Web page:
Poland's parliament is widely expected to pass a motion on Friday triggering an early election pitting the ruling conservative Kaczynski brothers against the main, pro-business opposition party.
The three biggest parties favor ending parliament's term two years earlier than scheduled after the collapse of the coalition government.
Prime Minister Jaroslaw Kaczynski, whose twin brother Lech is the president, wants a clear mandate for traditional social policies and a program to rid the establishment of what he calls a corrupt post-communist elite.
But markets hope for a strong showing by the centre-right Civic Platform, which wants to speed up reforms in central Europe's biggest economy, move more quickly to adopt the euro currency and patch up strained relations with EU partners.
The vote is due at 7 a.m. EDT but could be delayed. Parliament began debating a series of other measures beforehand.
"I believe this is a good day. I hope we will be able to dissolve this parliament," said Grzegorz Schetyna, a senior deputy from the Civic Platform.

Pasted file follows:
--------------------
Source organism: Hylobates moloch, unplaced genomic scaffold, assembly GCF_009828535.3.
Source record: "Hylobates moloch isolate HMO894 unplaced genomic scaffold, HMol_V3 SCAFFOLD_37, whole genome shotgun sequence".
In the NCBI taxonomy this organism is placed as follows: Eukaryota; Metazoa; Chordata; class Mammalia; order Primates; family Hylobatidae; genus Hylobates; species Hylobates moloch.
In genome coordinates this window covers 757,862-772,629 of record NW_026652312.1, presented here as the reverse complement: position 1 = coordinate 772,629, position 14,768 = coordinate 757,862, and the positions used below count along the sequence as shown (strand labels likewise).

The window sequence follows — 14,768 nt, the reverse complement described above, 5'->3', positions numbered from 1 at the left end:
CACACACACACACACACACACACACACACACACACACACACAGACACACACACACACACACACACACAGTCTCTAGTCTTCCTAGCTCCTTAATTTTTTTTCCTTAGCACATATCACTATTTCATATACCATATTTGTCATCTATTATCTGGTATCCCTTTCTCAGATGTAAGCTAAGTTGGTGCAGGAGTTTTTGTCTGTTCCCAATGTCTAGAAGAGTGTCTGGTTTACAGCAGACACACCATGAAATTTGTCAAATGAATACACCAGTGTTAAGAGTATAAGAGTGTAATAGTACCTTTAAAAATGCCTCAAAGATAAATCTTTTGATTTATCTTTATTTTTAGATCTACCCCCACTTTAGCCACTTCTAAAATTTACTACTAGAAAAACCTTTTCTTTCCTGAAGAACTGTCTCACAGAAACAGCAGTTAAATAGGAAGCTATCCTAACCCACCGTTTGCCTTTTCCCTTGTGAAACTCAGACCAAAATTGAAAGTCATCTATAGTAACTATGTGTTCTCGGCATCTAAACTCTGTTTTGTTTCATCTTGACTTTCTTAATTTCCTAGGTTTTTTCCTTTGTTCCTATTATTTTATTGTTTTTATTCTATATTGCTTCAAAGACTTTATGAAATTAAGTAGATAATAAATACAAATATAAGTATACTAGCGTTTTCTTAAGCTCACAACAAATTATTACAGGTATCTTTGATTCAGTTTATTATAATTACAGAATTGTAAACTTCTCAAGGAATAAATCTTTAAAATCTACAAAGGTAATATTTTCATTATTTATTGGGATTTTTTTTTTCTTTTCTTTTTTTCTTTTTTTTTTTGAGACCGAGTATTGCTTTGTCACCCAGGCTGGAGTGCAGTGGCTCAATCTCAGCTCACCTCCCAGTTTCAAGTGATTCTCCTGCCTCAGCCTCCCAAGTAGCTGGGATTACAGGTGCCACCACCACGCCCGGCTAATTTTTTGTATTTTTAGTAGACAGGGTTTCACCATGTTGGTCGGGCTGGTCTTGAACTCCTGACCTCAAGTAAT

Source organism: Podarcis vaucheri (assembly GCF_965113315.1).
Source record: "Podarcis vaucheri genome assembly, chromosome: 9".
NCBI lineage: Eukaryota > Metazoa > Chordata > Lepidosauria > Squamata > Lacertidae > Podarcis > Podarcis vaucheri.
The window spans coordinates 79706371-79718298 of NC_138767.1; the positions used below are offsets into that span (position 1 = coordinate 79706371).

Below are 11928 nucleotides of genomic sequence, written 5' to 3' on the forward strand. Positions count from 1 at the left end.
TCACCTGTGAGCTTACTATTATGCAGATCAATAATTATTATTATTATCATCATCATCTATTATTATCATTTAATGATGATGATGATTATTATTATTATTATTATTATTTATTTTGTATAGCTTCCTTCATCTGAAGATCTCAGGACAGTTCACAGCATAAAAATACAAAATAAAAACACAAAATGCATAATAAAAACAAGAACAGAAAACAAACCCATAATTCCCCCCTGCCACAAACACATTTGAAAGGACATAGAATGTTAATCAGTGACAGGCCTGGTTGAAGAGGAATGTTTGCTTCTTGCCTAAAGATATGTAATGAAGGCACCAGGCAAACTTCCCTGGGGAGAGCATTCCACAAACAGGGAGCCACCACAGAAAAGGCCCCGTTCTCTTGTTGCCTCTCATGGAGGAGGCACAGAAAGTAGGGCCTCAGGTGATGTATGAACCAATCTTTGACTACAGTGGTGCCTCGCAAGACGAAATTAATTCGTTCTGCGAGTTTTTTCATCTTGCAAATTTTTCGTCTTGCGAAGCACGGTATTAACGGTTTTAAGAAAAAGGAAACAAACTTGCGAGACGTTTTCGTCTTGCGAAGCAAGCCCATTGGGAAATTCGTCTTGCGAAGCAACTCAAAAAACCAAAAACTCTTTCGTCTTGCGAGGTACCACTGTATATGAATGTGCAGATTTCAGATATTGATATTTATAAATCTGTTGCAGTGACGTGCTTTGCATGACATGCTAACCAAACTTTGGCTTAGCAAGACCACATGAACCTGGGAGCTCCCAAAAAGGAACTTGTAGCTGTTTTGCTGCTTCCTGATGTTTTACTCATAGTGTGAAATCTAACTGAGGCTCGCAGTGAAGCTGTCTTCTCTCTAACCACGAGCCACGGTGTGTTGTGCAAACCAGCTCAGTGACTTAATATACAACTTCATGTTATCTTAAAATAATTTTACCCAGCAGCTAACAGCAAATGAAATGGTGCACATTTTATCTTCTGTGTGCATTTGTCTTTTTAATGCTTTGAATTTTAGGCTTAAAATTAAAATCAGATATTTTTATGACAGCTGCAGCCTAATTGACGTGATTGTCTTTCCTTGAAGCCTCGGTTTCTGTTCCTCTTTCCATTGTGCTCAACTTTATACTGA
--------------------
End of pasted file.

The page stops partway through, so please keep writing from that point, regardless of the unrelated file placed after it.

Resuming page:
No party looks set to win enough parliamentary seats to be able to form a coalition easily, meaning staunchly Catholic Poland could be in for another spell of political turbulence before a new administration is in place.
After trailing for months in opinion polls, the ruling Law and Justice party has started to swing back to favor and came top in a survey earlier this week. But, if Law and Justice wins most seats, it may still have trouble forming a coalition because the Kaczynskis have alienated many potential partners.
A poll published on Friday gave the Civic Platform a 3-point lead and financial markets are betting it will be at the heart of a new government, with its hands on economic posts.
Despite political turbulence, the economy has thrived, growing at its fastest for a decade with gross domestic product rising at about 7 percent a year.
Unexpectedly high revenues mean the budget deficit could be less than half the most recent finance ministry estimate, but economists say they are worried there will be a sudden surge of spending ahead of the election.
The campaign is expected to be bitter. Opposition parties accuse the Kaczynskis of abusing their position to use the state apparatus to spy on opponents and discredit them.
A court said on Thursday that last month's detention of a former interior minister, an outspoken critic of the twins, had no legal justification and one of the judges said there could have been an ulterior motive.
President Lech Kaczynski's term ends in 2010 so even if Law and Justice loses the election, he would be in a position to obstruct the work of the new government by vetoing legislation if he chose.
Last Mod: 07 Eylül 2007, 12:05